Google Reader shuts down, Feedly copies Google Reader API

Google yesterday announced that it will shut down Google Reader. Supposedly, Google wants to focus all its attention on Google+. As a researcher, I depend on Google Reader for keeping up with the news, publications, case law, and anything else that has something to do with the topic of my research. I’ve linked it to other services with IFTTT (‘If This Then That’), which I strongly recommend. If I tag an item as ‘twitter’, it is automatically tweeted. If I star an item, it is sent to my Readability read later list so I can read it when I have time. When I read that Google Reader will be powered down, I was desperate for a moment.

Nothing compares to the clean design of Google Reader and its effectiveness when skimming through an endless list of articles. Feedly comes close though after applying some tips to make it feel more like Google Reader. The great thing about Feedly is that they have ‘cloned‘ the Google Reader API, which means that there is no need to import and export your feeds once Google Reader is offline. The transition should be be seamless. It could also imply that all services that are connected to Google Reader may continue to function in the future. All is not lost! Knowing a bit about intellectual property, I wonder whether it is legal to just copy the Google API. Under EU law, a literal copy of the lines of code that make up the API probably is a copyright infringement. If Feedly only mimics the functionality of the API, then there should be no problem for Feedly (see SAS Institute Inc. v World Programming). Maybe Google and Feedly have already come to an agreement about the issue.

Anyway, let’s hope Google is open to continuing the Google Reader platform as an open source project so that the RSS-ecosystem stays intact. Maybe the White House will have a role to play in that?

Reference management going social with Mendeley. Farewell Endnote.

I have been using EndNote for about two years now. Before using EndNote, I had never used a reference manager. I thought it was a great invention. However, after some time a few things started bothering me. Because I work in different places and on different computers, I was always copying my EndNote-library to USB-sticks, e-mailing it to myself and uploading it to my webserver. If I wanted to share an article with a colleague or friend, I had to go into the file structure of my EndNote library, find the file and attach it to an e-mail. When searching for a particular subject in my personal library, I had to either use the Windows Explorer to search through files or use Adobe Reader to search through multiple PDF’s. Besides, EndNote was first released in 1988 and the software GUI seems to have never changed. I know of the existence of ‘EndNote Web’, but I have little faith that it will work smoothly and intuitively after using EndNote’s desktop version. EndNote Web comes ‘free’ with the desktop software. If you’re a student or in research, the desktop version is probably free or costs you pennies. However, that is only possible because your university has bought a campus-licence. A single EndNote licence costs about $ 250.

As you might have expected, I am no longer using EndNote and have found a new reference manager. It is called Mendeley. It is a free web-based reference manager. A desktop version and Microsoft Office plugin can be dowloaded at Mendeley’s website. It also runs on your iPhone or iPad. A working non-official Android app is available at the Android Market (there is a Mendeley API!). All changes to your library are synced to all devices. Sharing an article is as easy clicking on one button. And, it features full-text search through your library.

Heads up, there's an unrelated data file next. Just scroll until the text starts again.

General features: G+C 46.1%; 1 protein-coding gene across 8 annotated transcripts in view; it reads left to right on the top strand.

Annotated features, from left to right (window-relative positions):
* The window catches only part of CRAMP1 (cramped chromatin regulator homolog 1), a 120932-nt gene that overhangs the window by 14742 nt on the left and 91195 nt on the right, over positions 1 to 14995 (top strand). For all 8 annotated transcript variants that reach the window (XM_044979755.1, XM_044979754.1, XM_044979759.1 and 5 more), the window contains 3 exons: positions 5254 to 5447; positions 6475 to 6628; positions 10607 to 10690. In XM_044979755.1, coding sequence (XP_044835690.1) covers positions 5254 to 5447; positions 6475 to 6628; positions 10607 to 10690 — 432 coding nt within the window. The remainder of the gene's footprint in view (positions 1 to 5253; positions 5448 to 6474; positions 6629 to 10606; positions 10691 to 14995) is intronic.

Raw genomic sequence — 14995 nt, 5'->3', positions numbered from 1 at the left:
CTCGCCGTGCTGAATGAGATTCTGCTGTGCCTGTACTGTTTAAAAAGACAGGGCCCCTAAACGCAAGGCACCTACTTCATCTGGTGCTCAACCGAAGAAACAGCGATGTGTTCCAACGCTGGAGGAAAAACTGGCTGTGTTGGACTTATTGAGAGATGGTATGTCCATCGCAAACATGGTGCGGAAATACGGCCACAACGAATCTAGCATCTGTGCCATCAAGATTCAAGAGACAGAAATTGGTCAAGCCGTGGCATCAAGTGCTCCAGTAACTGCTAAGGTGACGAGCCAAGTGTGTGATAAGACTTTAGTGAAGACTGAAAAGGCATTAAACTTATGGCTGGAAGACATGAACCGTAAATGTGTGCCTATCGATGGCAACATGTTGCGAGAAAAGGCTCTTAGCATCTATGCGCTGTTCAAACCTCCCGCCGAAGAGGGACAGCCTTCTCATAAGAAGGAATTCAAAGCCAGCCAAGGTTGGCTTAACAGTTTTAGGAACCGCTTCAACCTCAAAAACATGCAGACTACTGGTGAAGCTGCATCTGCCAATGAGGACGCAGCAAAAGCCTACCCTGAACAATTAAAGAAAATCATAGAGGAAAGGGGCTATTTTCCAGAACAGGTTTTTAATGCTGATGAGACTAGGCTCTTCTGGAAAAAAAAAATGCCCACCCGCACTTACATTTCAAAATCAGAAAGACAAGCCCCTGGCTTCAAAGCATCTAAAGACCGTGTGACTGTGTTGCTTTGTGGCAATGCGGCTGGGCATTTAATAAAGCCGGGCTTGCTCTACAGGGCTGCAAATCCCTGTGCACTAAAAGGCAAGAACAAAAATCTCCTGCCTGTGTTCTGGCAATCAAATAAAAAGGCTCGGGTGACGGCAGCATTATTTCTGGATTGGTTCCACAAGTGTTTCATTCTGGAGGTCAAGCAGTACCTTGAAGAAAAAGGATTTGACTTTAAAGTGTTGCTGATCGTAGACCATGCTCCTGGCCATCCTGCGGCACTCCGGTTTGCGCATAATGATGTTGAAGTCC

The features that I am most enthusiastic about are Mendeley’s social features. You can join research communities that share articles on certain topics. Add colleagues and fellow students as contacts and keep up with their research. Upload your own articles and promote them on your profile (watch out SSRN!). Feel free to add me at:


Circumvent that Newspaper Pay Wall, the Legal Way

Some newspapers are planning to put their content behind a ‘pay wall’, meaning that they will charge you for access to their articles. The New York Times is planning to set up such a wall, which will probably will be in place by January 2011. The Wall Street Journal website already offers certain articles to subscribers only.

When you are doing research, pay walls can be very annoying. They can also be tiresome when you are not doing research of course. However, there is a trick that you can use to get access to pages behind those walls. How? The answer is Google News.

Google News has a program called ‘First Click Free’. Participating publishers allow users to access articles behind walls, without requiring them to register or subscribe. The idea behind this program seems to have nothing to do with copyright or good PR, but it has to do with the problem of cloaking. Nevertheless, Google also writes that “First Click Free is a great way for publishers to promote their content and for users to check out a news source before deciding whether to pay”. Maybe the argument of cloaking is just a way to force publishers to have a special door in their walls for Google (and its users).

How to use

Whenever you bump into an article on e.g. The Wall Street Journal (this newspaper participates in the program) and you see an excerpt or summary of the article, copy the title of that article. Then surf to Google News and paste the article’s title into the Google News search field and press ‘Search’. Make sure Google News includes older articles in its search when the article you are looking for is not of recent date.

Remember that, depending on the publisher, the number of free articles you can read through Google News might be limited.